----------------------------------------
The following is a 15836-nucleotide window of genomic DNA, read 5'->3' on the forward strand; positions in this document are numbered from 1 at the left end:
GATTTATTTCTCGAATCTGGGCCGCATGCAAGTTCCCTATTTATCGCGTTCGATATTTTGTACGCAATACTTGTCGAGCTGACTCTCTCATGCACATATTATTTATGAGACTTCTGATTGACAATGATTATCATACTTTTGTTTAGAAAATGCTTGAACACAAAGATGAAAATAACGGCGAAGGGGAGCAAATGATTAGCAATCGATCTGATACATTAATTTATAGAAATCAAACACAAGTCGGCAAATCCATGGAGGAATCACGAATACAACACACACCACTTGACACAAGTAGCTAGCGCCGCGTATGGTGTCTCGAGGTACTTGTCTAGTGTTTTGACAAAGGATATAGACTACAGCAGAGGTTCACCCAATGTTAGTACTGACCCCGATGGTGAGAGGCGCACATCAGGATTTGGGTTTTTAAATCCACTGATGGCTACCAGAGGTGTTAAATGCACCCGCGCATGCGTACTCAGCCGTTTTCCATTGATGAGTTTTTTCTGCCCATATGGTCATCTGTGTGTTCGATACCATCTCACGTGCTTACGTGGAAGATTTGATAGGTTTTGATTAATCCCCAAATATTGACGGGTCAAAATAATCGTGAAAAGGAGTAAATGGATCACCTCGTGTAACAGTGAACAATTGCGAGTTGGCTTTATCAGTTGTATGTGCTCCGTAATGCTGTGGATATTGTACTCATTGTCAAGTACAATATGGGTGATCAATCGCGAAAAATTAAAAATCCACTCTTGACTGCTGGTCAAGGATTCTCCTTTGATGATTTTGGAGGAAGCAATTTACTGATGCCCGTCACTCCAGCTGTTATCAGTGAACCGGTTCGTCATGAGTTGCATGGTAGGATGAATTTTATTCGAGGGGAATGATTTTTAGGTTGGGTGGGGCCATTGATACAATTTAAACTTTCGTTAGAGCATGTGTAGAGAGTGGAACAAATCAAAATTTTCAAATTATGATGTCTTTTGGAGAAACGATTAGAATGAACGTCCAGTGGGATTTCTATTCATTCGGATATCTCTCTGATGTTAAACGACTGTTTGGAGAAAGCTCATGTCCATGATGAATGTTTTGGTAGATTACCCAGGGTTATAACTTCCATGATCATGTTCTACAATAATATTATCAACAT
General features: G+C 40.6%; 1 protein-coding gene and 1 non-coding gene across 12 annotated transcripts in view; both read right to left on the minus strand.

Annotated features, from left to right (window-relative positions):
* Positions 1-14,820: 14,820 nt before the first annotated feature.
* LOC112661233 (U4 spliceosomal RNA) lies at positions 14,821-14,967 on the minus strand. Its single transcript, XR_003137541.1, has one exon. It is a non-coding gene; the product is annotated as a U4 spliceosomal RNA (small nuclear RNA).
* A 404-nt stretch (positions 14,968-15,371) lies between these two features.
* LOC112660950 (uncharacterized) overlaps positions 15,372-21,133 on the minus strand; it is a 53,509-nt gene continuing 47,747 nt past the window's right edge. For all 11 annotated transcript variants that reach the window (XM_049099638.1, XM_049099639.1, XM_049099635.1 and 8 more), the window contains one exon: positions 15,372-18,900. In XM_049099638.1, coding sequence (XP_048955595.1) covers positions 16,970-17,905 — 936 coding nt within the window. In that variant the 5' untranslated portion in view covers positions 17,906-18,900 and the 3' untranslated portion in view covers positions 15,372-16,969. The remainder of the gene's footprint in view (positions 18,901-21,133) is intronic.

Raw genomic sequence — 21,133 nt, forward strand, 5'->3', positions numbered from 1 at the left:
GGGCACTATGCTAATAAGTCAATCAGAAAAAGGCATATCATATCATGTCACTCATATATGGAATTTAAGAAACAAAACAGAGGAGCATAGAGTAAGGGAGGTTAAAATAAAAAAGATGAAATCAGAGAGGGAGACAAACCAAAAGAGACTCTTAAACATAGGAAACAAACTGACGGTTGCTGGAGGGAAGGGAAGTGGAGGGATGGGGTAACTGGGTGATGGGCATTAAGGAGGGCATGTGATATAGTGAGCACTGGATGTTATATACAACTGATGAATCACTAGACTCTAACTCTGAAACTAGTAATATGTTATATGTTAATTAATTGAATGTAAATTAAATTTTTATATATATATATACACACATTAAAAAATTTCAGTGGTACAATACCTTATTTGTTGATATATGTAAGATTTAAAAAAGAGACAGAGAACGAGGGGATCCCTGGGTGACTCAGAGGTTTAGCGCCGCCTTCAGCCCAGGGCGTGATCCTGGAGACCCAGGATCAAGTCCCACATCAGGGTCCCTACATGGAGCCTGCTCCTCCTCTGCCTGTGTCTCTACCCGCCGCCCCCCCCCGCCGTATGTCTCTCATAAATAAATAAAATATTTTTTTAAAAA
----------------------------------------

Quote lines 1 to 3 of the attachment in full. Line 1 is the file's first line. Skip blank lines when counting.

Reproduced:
The following is a 15836-nucleotide window of genomic DNA, read 5'->3' on the forward strand; positions in this document are numbered from 1 at the left end:
GATTTATTTCTCGAATCTGGGCCGCATGCAAGTTCCCTATTTATCGCGTTCGATATTTTGTACGCAATACTTGTCGAGCTGACTCTCTCATGCACATATTATTTATGAGACTTCTGATTGACAATGATTATCATACTTTTGTTTAGAAAATGCTTGAACACAAAGATGAAAATAACGGCGAAGGGGAGCAAATGATTAGCAATCGATCTGATACATTAATTTATAGAAATCAAACACAAGTCGGCAAATCCATGGAGGAATCACGAATACAACACACACCACTTGACACAAGTAGCTAGCGCCGCGTATGGTGTCTCGAGGTACTTGTCTAGTGTTTTGACAAAGGATATAGACTACAGCAGAGGTTCACCCAATGTTAGTACTGACCCCGATGGTGAGAGGCGCACATCAGGATTTGGGTTTTTAAATCCACTGATGGCTACCAGAGGTGTTAAATGCACCCGCGCATGCGTACTCAGCCGTTTTCCATTGATGAGTTTTTTCTGCCCATATGGTCATCTGTGTGTTCGATACCATCTCACGTGCTTACGTGGAAGATTTGATAGGTTTTGATTAATCCCCAAATATTGACGGGTCAAAATAATCGTGAAAAGGAGTAAATGGATCACCTCGTGTAACAGTGAACAATTGCGAGTTGGCTTTATCAGTTGTATGTGCTCCGTAATGCTGTGGATATTGTACTCATTGTCAAGTACAATATGGGTGATCAATCGCGAAAAATTAAAAATCCACTCTTGACTGCTGGTCAAGGATTCTCCTTTGATGATTTTGGAGGAAGCAATTTACTGATGCCCGTCACTCCAGCTGTTATCAGTGAACCGGTTCGTCATGAGTTGCATGGTAGGATGAATTTTATTCGAGGGGAATGATTTTTAGGTTGGGTGGGGCCATTGATACAATTTAAACTTTCGTTAGAGCATGTGTAGAGAGTGGAACAAATCAAAATTTTCAAATTATGATGTCTTTTGGAGAAACGATTAGAATGAACGTCCAGTGGGATTTCTATTCATTCGGATATCTCTCTGATGTTAAACGACTGTTTGGAGAAAGCTCATGTCCATGATGAATGTTTTGGTAGATTACCCAGGGTTATAACTTCCATGATCATGTTCTACAATAATATTATCAACAT
General features: G+C 40.6%; 1 protein-coding gene and 1 non-coding gene across 12 annotated transcripts in view; both read right to left on the minus strand.